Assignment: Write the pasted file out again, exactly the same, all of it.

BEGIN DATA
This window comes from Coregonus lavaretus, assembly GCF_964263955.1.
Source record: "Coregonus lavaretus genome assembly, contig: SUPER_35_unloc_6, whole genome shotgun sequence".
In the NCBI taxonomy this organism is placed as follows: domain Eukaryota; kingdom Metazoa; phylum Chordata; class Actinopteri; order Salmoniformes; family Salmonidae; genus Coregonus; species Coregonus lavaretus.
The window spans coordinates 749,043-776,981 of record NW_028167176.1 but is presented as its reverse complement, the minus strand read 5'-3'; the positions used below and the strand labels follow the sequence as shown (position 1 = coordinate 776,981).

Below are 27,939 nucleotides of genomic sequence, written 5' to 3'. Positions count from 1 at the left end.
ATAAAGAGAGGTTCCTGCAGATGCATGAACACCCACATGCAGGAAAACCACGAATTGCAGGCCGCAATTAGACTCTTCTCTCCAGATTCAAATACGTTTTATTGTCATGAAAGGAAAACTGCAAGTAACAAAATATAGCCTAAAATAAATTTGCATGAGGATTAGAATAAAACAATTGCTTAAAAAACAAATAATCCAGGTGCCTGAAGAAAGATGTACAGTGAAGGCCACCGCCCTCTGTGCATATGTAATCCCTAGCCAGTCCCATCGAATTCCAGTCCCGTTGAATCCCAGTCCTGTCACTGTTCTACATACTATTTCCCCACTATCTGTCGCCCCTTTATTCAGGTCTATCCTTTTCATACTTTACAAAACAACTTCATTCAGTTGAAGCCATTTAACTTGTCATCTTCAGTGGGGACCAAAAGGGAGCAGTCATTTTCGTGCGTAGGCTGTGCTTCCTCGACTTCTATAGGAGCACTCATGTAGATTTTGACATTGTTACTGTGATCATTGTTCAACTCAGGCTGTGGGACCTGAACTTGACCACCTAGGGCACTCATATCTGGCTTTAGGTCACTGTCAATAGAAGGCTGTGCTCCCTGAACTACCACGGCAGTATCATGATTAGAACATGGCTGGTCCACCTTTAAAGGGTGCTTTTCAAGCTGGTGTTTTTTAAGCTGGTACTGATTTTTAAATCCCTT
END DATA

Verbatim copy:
This window comes from Coregonus lavaretus, assembly GCF_964263955.1.
Source record: "Coregonus lavaretus genome assembly, contig: SUPER_35_unloc_6, whole genome shotgun sequence".
In the NCBI taxonomy this organism is placed as follows: domain Eukaryota; kingdom Metazoa; phylum Chordata; class Actinopteri; order Salmoniformes; family Salmonidae; genus Coregonus; species Coregonus lavaretus.
The window spans coordinates 749,043-776,981 of record NW_028167176.1 but is presented as its reverse complement, the minus strand read 5'-3'; the positions used below and the strand labels follow the sequence as shown (position 1 = coordinate 776,981).

Below are 27,939 nucleotides of genomic sequence, written 5' to 3'. Positions count from 1 at the left end.
ATAAAGAGAGGTTCCTGCAGATGCATGAACACCCACATGCAGGAAAACCACGAATTGCAGGCCGCAATTAGACTCTTCTCTCCAGATTCAAATACGTTTTATTGTCATGAAAGGAAAACTGCAAGTAACAAAATATAGCCTAAAATAAATTTGCATGAGGATTAGAATAAAACAATTGCTTAAAAAACAAATAATCCAGGTGCCTGAAGAAAGATGTACAGTGAAGGCCACCGCCCTCTGTGCATATGTAATCCCTAGCCAGTCCCATCGAATTCCAGTCCCGTTGAATCCCAGTCCTGTCACTGTTCTACATACTATTTCCCCACTATCTGTCGCCCCTTTATTCAGGTCTATCCTTTTCATACTTTACAAAACAACTTCATTCAGTTGAAGCCATTTAACTTGTCATCTTCAGTGGGGACCAAAAGGGAGCAGTCATTTTCGTGCGTAGGCTGTGCTTCCTCGACTTCTATAGGAGCACTCATGTAGATTTTGACATTGTTACTGTGATCATTGTTCAACTCAGGCTGTGGGACCTGAACTTGACCACCTAGGGCACTCATATCTGGCTTTAGGTCACTGTCAATAGAAGGCTGTGCTCCCTGAACTACCACGGCAGTATCATGATTAGAACATGGCTGGTCCACCTTTAAAGGGTGCTTTTCAAGCTGGTGTTTTTTAAGCTGGTACTGATTTTTAAATCCCTT